Gratitude is surely among the precious few, truly renewable energy sources available to the human creature.
The hearts of both giver and receiver grow larger in the process. Saying thanks, especially beyond the demands of simple etiquette, is among the most available violence-reduction strategies.

It is quite possible, of course, that expressing gratitude simply masks the desire to get in line for future favors. Or fends off the possibility that one is now in debt to the donor. Or is simply a disguised form of doing business (as in gratuities – “tips” – to those who serve us).

Modern capitalist economic values have managed to “commodify” most of our noble human values.

“If you only give for what you hope to get out of it, do you think that’s charity? The stingiest of pawnbrokers does that” (Luke 6:32, The Message).

Genuine gratitude, on the other hand, frees us from such compulsory and stingy calculations.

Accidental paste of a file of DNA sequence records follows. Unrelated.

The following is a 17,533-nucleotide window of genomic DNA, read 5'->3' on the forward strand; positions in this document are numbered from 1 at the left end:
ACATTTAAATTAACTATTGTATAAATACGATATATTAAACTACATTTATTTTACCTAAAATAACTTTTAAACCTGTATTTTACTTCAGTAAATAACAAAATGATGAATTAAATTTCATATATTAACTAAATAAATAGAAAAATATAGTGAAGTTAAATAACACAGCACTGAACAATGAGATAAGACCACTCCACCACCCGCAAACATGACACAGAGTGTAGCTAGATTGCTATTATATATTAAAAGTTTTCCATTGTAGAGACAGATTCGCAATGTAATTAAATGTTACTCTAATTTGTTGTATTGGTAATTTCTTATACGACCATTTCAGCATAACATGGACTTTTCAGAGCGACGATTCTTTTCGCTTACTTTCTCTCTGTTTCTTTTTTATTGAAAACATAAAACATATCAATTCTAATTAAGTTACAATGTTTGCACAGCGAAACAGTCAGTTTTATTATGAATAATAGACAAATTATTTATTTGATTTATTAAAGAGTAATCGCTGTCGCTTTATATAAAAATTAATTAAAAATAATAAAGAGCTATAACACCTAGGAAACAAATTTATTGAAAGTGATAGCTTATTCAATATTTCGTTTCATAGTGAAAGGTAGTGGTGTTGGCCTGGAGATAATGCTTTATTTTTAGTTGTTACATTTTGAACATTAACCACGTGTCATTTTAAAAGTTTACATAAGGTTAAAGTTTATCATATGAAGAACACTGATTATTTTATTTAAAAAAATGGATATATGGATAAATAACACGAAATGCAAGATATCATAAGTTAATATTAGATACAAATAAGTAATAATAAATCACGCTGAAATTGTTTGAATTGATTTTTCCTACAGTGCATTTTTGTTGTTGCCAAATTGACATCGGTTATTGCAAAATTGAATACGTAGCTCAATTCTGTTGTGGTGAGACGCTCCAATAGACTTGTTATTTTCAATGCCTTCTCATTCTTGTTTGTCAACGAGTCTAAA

It stems from the recognition that “all good and perfect gifts come from above” (James 1:17), which is to say: Good gifts do not originate with us and are not in our control. We are custodians, not customers.

Giving thanks frees us from the deadly habits of hoarding. It acknowledges that all living – whether breath or blood or water or spirit – must flow, must not be dammed up, to be enriched.

Thus the appropriate response to graciousness is to be gracious. Just as surely as water runs downhill, so, too, is gratuitous life oriented to the margin, in the direction of those who lack the capacity to reciprocate in kind.

When such gratitude abounds, life remains fertile. When it does not, soil becomes dust, available to every passing wind, choking lung and lake, every lovely relation.

To give thanks is to live thanks. All living is rooted in giving. Such is the ecology of the Spirit.

KenSehested, author of “In the Land of the Living: Prayers Personal and Public,” is co-pastor of Circle of Mercy Congregation in Asheville, N.C.

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